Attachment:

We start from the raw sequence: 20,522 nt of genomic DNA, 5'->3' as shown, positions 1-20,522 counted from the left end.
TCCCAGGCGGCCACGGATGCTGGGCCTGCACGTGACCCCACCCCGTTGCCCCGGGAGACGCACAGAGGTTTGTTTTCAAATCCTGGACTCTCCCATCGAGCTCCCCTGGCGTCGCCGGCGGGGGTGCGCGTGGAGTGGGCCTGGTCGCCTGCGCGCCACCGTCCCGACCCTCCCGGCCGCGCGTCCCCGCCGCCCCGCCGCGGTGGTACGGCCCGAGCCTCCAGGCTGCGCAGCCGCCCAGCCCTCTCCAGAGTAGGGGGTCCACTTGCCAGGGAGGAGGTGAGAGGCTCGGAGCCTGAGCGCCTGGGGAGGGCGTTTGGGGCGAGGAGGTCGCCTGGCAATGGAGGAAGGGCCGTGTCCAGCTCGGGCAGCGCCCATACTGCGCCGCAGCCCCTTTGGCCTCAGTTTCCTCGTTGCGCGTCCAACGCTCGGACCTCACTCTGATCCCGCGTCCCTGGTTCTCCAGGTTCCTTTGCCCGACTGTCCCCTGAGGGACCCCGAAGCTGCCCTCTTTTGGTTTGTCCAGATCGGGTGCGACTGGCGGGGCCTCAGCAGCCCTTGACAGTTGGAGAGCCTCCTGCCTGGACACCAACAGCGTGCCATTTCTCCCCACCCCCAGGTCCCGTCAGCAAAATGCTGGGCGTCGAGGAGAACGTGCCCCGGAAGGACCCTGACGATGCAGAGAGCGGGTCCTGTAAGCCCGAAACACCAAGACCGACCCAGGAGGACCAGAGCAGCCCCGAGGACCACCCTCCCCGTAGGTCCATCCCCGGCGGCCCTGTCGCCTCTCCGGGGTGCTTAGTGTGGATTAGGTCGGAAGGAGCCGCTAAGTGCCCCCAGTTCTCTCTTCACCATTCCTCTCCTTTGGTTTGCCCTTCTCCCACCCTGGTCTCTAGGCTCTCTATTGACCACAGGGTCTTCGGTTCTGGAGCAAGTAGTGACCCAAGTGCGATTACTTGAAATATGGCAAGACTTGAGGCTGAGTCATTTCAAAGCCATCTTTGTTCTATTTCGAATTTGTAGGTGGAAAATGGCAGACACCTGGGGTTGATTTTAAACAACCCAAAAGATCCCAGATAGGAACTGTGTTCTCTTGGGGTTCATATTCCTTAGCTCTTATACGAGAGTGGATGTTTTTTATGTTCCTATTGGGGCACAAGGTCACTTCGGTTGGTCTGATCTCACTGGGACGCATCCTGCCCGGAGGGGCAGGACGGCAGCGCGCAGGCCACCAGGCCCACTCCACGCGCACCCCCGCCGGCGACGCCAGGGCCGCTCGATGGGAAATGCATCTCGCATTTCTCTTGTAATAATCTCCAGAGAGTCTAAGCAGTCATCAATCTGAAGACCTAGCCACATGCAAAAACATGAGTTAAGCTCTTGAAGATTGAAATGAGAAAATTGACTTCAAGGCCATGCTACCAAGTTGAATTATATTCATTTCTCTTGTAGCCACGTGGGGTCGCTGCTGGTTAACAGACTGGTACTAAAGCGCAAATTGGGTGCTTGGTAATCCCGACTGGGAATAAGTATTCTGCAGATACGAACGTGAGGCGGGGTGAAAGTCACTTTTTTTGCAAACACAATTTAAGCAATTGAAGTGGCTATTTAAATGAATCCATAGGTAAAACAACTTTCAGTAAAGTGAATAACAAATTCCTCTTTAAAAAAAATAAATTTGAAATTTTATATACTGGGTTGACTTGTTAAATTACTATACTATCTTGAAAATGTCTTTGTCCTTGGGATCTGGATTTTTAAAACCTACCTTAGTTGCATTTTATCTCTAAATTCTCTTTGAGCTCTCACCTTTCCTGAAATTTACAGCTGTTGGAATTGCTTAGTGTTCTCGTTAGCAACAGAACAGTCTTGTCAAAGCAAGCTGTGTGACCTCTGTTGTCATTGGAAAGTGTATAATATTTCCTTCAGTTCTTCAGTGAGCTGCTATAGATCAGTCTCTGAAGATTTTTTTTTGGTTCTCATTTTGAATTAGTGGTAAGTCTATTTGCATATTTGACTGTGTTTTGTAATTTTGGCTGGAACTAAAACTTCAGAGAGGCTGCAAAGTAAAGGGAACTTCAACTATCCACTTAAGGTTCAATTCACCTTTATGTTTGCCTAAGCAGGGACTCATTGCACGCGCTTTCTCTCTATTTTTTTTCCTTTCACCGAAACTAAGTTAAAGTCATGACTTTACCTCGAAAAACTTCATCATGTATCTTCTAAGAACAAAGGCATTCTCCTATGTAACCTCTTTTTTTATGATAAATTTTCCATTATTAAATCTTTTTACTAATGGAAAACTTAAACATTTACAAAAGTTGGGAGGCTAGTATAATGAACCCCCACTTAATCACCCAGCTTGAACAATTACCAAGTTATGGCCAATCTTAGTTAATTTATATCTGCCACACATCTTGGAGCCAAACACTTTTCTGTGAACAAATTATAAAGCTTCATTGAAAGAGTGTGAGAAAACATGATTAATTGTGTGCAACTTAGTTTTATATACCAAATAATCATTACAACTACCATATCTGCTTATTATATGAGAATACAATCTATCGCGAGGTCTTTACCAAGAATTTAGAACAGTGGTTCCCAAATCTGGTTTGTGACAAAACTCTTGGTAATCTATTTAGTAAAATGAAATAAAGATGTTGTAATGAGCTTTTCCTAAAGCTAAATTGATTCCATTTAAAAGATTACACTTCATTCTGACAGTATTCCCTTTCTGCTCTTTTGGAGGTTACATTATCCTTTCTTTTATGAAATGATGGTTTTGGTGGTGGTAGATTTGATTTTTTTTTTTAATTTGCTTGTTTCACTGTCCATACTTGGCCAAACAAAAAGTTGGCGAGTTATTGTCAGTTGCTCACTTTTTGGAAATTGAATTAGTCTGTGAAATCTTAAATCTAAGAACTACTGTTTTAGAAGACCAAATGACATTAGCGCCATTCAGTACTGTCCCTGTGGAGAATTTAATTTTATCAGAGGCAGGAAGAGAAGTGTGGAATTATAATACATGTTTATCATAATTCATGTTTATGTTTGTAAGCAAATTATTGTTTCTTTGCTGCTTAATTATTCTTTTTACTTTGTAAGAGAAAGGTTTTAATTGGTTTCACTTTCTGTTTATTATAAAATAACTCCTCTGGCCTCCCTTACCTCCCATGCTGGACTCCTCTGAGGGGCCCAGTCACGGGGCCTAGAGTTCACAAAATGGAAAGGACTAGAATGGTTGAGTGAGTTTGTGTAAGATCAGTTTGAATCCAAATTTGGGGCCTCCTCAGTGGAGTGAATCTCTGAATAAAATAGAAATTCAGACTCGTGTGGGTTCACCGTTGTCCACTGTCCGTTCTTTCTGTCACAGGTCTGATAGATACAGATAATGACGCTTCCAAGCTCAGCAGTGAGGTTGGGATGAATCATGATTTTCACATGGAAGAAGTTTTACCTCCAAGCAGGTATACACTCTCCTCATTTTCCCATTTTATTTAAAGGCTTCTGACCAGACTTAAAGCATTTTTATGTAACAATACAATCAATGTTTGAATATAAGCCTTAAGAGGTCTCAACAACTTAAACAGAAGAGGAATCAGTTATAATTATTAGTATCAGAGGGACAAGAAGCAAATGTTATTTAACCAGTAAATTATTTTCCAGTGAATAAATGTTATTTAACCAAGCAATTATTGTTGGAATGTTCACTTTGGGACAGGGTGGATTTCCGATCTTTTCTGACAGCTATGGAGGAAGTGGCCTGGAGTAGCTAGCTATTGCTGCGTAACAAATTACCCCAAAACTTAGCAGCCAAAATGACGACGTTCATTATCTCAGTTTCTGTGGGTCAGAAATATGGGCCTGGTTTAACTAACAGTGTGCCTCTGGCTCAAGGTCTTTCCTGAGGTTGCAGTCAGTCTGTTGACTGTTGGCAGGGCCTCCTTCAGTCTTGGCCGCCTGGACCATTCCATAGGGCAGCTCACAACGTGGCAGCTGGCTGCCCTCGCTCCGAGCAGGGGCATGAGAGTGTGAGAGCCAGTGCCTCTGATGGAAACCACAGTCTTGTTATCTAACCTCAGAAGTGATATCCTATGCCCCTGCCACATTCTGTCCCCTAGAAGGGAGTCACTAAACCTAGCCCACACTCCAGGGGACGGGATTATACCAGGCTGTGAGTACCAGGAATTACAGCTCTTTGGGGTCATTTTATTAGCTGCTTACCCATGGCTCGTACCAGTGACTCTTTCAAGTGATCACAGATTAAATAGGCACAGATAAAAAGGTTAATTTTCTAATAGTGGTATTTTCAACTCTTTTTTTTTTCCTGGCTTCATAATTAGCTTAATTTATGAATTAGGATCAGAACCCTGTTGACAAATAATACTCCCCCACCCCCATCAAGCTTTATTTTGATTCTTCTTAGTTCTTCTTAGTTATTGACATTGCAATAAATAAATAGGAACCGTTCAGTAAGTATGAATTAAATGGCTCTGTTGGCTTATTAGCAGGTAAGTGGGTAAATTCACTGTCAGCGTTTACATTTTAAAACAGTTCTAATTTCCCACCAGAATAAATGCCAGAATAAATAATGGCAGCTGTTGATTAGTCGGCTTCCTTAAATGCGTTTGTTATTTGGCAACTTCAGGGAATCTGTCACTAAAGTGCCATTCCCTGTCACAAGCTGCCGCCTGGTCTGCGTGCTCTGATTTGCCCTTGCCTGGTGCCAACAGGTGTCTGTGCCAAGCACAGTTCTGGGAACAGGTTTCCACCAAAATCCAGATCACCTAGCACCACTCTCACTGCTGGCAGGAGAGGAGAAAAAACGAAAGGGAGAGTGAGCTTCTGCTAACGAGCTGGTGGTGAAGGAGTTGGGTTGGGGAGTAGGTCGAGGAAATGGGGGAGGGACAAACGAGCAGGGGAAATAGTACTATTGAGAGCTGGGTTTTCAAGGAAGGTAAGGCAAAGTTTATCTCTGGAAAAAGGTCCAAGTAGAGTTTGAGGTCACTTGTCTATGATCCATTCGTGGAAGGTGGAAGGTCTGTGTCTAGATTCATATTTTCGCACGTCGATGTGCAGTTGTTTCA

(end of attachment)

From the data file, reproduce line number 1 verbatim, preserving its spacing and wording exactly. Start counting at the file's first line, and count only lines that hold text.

We start from the raw sequence: 20,522 nt of genomic DNA, 5'->3' as shown, positions 1-20,522 counted from the left end.